"The Alamo"s Status?

Capnvid

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Here's the thing about "The Alamo" being great or good. It's a one of a kind movie. In 1960, it was the most expensive movie ever made entirely in America. It was the first really big film to be independently financed, largely by Texas oil magnates. It cost Wayne a lot, financially, physically and mentally. But, as I pointed out in a prior post, John Farkis' book "Not Thinkin'...Just Rememberin'" goes to great length (I still can't believe how he got almost every "Alamo" anecdote he could find into 990 fine print pages) about Wayne's vision and that's what really sets "The Alamo" apart.

To quote William Clothier; ""The Alamo," in it's entirety, is Wayne's movie. His idea. His directing. Santa Anna's army approaching the Alamo was Duke. Everything was Duke's- except the horse falls. Cliff Lyons directed the horse falls. Duke directed horses jumping through cannon fire, rifle fire, all the close ups of the principles. Duke did that. John Ford wasn't even around. Cliff Lyons was standing by. John Wayne placed the men. Told me how to light it. Told me the affect he wanted. Told the stuntmen how to move and when to move. John Wayne directed "The Alamo." All the way. Could have been one of the best directors in Hollywood if God had not made him a star!"

Obviously, God did not give Wayne the same gifts with actors as he had with fascinating visions. "The Alamo" is the best use for dramatic impact I have seen with the TODD-AO image. Nobody else used TODD-AO cameras for a more dramatic effect. {David Lean used Super Panavision for the best 70mm images}. "The Alamo" is dramatically flawed. It was written by an alcoholic with some well written scenes scattered in an unwieldy structure that couldn't decide whether it was a TODD-AO epic or a sentimental action film. Mr. Harris was right when he said that the shorter version was better edited. But the director's cut gives Harvey, in his Jefferson Democracy speech, and Wayne's moving performance in Parson's death scene- perhaps their best and most evocative moments. It's uniqueness as a film effects us all with it's strength and weakness.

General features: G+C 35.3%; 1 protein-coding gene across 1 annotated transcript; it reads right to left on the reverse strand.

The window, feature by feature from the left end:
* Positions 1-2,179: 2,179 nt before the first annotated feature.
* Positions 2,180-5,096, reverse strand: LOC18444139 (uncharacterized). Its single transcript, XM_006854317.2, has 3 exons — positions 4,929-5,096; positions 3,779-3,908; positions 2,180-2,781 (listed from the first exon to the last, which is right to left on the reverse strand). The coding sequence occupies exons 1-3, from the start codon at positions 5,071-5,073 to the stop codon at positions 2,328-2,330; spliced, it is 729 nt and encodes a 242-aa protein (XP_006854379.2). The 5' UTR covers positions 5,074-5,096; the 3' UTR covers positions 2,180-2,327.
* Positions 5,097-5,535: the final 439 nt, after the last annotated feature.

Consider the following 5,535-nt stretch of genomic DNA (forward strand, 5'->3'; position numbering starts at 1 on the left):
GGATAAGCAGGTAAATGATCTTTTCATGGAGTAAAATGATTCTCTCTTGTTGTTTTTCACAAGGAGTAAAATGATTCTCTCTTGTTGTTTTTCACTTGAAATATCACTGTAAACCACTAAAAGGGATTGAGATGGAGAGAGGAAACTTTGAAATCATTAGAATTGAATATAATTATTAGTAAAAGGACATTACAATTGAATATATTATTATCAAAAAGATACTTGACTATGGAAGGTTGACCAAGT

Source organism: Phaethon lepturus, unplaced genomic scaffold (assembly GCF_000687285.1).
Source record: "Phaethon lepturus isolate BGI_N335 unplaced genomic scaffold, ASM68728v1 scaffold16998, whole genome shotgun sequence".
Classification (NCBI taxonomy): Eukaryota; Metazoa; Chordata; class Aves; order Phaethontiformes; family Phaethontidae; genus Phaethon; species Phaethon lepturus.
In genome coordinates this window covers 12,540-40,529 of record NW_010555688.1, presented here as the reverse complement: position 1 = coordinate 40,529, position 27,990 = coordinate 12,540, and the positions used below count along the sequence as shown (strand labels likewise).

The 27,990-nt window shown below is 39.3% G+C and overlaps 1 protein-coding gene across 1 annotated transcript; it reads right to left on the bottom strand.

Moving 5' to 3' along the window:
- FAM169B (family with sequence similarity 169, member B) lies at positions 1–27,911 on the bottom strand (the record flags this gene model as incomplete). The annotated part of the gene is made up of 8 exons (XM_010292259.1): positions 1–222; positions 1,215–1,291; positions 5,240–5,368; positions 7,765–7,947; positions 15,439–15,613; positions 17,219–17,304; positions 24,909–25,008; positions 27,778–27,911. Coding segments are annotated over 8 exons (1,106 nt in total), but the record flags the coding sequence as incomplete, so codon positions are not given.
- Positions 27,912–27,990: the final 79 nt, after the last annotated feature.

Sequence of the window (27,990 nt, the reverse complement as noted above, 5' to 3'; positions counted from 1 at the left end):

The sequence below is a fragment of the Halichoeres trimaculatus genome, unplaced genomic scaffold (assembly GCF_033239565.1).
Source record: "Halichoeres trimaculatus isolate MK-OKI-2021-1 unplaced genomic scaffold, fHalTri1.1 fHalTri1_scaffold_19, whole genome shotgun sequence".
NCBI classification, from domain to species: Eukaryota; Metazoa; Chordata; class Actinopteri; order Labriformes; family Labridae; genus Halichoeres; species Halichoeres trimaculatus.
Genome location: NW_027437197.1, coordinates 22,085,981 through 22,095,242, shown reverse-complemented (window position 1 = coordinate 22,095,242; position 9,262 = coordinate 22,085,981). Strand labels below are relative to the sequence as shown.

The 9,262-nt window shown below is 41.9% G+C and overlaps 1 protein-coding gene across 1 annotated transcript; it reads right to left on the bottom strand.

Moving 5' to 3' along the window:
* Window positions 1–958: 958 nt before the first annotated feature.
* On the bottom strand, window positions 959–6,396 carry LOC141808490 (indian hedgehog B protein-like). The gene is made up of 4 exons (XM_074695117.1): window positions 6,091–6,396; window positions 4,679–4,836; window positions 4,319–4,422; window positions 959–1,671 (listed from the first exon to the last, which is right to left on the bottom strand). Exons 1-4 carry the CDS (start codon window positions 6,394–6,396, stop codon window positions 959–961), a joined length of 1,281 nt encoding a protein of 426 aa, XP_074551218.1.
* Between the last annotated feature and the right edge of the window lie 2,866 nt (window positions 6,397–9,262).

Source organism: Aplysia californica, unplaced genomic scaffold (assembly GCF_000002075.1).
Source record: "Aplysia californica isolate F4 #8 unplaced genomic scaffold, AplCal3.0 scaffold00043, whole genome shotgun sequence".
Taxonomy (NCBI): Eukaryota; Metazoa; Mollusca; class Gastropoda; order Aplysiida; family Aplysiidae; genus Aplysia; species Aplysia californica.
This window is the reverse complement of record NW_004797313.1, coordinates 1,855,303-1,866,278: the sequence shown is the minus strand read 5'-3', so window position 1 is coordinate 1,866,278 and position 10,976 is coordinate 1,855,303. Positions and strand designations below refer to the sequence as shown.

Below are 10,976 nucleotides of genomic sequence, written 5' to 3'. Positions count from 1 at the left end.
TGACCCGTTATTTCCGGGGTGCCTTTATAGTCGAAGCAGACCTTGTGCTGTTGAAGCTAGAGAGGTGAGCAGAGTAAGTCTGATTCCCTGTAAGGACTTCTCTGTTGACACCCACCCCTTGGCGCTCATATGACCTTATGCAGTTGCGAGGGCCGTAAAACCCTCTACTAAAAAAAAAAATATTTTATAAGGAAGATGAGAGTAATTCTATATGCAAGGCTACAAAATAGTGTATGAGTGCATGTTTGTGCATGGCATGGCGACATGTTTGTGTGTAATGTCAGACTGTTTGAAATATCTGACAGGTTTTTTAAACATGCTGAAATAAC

"The Alamo's" flaws are as gigantic as it's images. But it looks like no other movie has or will. One of a kind with an impact that is timeless. So let me be the 1,000th person to say that Mr. Harris should finally get the opportunity to make his 4K master of this epic so that Wayne's unique TOOD-AO achievement can be justified and preserved for future film loving generations to obsess about.
 

Tom St Jones

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Here's the thing about "The Alamo" being great or good. It's a one of a kind movie. In 1960, it was the most expensive movie ever made entirely in America. It was the first really big film to be independently financed, largely by Texas oil magnates. It cost Wayne a lot, financially, physically and mentally. But, as I pointed out in a prior post, John Farkis' book "Not Thinkin'...Just Rememberin'" goes to great length (I still can't believe how he got almost every "Alamo" anecdote he could find into 990 fine print pages) about Wayne's vision and that's what really sets "The Alamo" apart.

To quote William Clothier; ""The Alamo," in it's entirety, is Wayne's movie. His idea. His directing. Santa Anna's army approaching the Alamo was Duke. Everything was Duke's- except the horse falls. Cliff Lyons directed the horse falls. Duke directed horses jumping through cannon fire, rifle fire, all the close ups of the principles. Duke did that. John Ford wasn't even around. Cliff Lyons was standing by. John Wayne placed the men. Told me how to light it. Told me the affect he wanted. Told the stuntmen how to move and when to move. John Wayne directed "The Alamo." All the way. Could have been one of the best directors in Hollywood if God had not made him a star!"

Obviously, God did not give Wayne the same gifts with actors as he had with fascinating visions. "The Alamo" is the best use for dramatic impact I have seen with the TODD-AO image. Nobody else used TODD-AO cameras for a more dramatic effect. {David Lean used Super Panavision for the best 70mm images}. "The Alamo" is dramatically flawed. It was written by an alcoholic with some well written scenes scattered in an unwieldy structure that couldn't decide whether it was a TODD-AO epic or a sentimental action film. Mr. Harris was right when he said that the shorter version was better edited. But the director's cut gives Harvey, in his Jefferson Democracy speech, and Wayne's moving performance in Parson's death scene- perhaps their best and most evocative moments. It's uniqueness as a film effects us all with it's strength and weakness.

"The Alamo's" flaws are as gigantic as it's images. But it looks like no other movie has or will. One of a kind with an impact that is timeless. So let me be the 1,000th person to say that Mr. Harris should finally get the opportunity to make his 4K master of this epic so that Wayne's unique TOOD-AO achievement can be justified and preserved for future film loving generations to obsess about.
If only John Wayne had not been forced to STAR in it, on top of being producer AND director (which he felt he needed to be to realise his vision).. As it stands, the film definitely ain't bad. But imagine how much better it just "might" have been had he been more free to concentrate on his behind-the-scenes duties.